Environmental Change and the Neolithization of Southeast Europe: a Bulgarian perspective
Any discussion of Neolithization of the part of the Balkan Peninsula that lies within the territory of Bulgaria has to confront two seemingly long-established and incontrovertible ‘facts’ – the abrupt appearance of a fully developed Neolithic ‘package’ c. 6100/6000 cal BC, and the virtual archaeological ‘absence’ of a pre-Neolithic (Mesolithic) substratum. This paper focuses on two inadequately discussed aspects of the ongoing debate surrounding the spread of farming across SE Europe: 1) the environmental potential of the region for pre-Neolithic hunter-gatherer settlement against the background of substantial climate and vegetational change during the Terminal Pleistocene and Early Holocene, and 2) the appearance of a distinctive raw material (‘Balkan Flint’) and toolkits that are one of the hallmarks of the supra-regional Karanovo I–Starčevo–Criş–Körös cultural complex.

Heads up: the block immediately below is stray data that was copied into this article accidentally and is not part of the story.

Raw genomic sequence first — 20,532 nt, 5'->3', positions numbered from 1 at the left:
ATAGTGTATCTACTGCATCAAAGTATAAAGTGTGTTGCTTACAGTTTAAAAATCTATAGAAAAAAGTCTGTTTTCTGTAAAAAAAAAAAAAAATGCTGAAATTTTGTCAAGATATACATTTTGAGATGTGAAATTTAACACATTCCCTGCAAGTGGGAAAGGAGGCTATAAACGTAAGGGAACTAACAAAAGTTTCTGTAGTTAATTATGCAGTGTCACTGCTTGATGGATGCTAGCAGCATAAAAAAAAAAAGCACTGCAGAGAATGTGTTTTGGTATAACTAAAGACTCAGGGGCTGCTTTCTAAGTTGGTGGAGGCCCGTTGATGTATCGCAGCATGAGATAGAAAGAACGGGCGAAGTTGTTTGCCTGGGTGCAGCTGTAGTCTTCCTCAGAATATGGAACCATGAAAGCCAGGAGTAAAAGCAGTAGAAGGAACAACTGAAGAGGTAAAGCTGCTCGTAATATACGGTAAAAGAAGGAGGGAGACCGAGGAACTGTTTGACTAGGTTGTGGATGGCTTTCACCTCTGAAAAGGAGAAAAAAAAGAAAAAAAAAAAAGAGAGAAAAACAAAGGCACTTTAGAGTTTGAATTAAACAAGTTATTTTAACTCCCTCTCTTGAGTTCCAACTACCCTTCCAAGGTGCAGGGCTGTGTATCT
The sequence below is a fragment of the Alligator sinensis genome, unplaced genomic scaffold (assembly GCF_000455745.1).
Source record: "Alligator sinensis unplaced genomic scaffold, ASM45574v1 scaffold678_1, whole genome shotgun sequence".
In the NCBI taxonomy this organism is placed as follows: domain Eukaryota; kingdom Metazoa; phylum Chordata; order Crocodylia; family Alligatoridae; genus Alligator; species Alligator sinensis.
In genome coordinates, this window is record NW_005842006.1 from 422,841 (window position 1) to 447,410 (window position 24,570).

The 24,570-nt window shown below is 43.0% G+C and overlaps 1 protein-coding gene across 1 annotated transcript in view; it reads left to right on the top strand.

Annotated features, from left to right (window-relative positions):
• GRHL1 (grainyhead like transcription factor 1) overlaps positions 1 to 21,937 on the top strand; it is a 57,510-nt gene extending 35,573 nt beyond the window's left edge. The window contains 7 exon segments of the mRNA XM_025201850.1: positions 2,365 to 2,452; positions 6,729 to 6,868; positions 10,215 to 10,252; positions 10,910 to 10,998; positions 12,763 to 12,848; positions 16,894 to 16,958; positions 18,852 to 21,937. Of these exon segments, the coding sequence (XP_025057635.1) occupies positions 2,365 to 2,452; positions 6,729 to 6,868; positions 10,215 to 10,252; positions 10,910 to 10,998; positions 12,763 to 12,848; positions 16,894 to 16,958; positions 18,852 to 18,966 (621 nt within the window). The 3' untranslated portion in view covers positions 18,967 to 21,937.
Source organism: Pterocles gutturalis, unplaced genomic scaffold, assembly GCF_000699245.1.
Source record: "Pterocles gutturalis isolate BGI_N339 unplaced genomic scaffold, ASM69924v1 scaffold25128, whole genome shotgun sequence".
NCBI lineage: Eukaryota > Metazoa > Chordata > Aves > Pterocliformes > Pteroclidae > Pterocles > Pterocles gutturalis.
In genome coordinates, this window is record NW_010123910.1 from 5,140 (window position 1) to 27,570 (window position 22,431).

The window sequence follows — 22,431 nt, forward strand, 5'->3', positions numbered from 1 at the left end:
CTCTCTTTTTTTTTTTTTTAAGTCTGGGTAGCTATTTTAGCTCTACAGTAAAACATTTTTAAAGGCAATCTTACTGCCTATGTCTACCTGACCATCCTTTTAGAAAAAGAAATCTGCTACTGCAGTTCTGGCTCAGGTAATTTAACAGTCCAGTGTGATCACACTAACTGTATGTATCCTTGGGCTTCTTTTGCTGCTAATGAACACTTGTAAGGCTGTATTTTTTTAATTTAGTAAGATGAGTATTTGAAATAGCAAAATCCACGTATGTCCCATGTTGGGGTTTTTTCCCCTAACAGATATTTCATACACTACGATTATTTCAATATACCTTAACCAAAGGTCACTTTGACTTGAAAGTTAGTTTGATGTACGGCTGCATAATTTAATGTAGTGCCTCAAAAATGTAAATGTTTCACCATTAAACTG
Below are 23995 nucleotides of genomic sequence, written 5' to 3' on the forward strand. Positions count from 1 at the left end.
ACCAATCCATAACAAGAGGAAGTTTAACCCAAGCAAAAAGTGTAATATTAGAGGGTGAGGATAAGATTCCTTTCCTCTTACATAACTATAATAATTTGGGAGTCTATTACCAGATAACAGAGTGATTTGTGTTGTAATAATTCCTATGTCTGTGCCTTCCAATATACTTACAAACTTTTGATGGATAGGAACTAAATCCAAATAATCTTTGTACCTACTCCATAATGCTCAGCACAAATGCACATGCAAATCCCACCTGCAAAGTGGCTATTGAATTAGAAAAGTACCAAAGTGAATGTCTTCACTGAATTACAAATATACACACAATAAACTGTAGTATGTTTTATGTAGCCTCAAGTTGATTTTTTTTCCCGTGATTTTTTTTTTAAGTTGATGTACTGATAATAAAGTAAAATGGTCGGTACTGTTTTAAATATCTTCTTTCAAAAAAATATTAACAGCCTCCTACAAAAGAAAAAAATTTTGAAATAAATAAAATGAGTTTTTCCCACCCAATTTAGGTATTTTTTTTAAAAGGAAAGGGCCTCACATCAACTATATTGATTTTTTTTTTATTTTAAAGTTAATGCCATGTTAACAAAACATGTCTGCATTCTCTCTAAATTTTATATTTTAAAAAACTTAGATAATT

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This Resource is Part of the Following Collections
- Society for American Archaeology 80th Annual Meeting, San Francisco, CA (2015) •
- Human adaptations to environmental change during the Terminal Pleistocene and Early Holocene - Part 2
Cite this Record
Environmental Change and the Neolithization of Southeast Europe: a Bulgarian perspective. Maria Gurova, Clive Bonsall. Presented at The 80th Annual Meeting of the Society for American Archaeology, San Francisco, California. 2015 ( tDAR id: 395692)
min long: -11.074; min lat: 37.44 ; max long: 50.098; max lat: 70.845 ;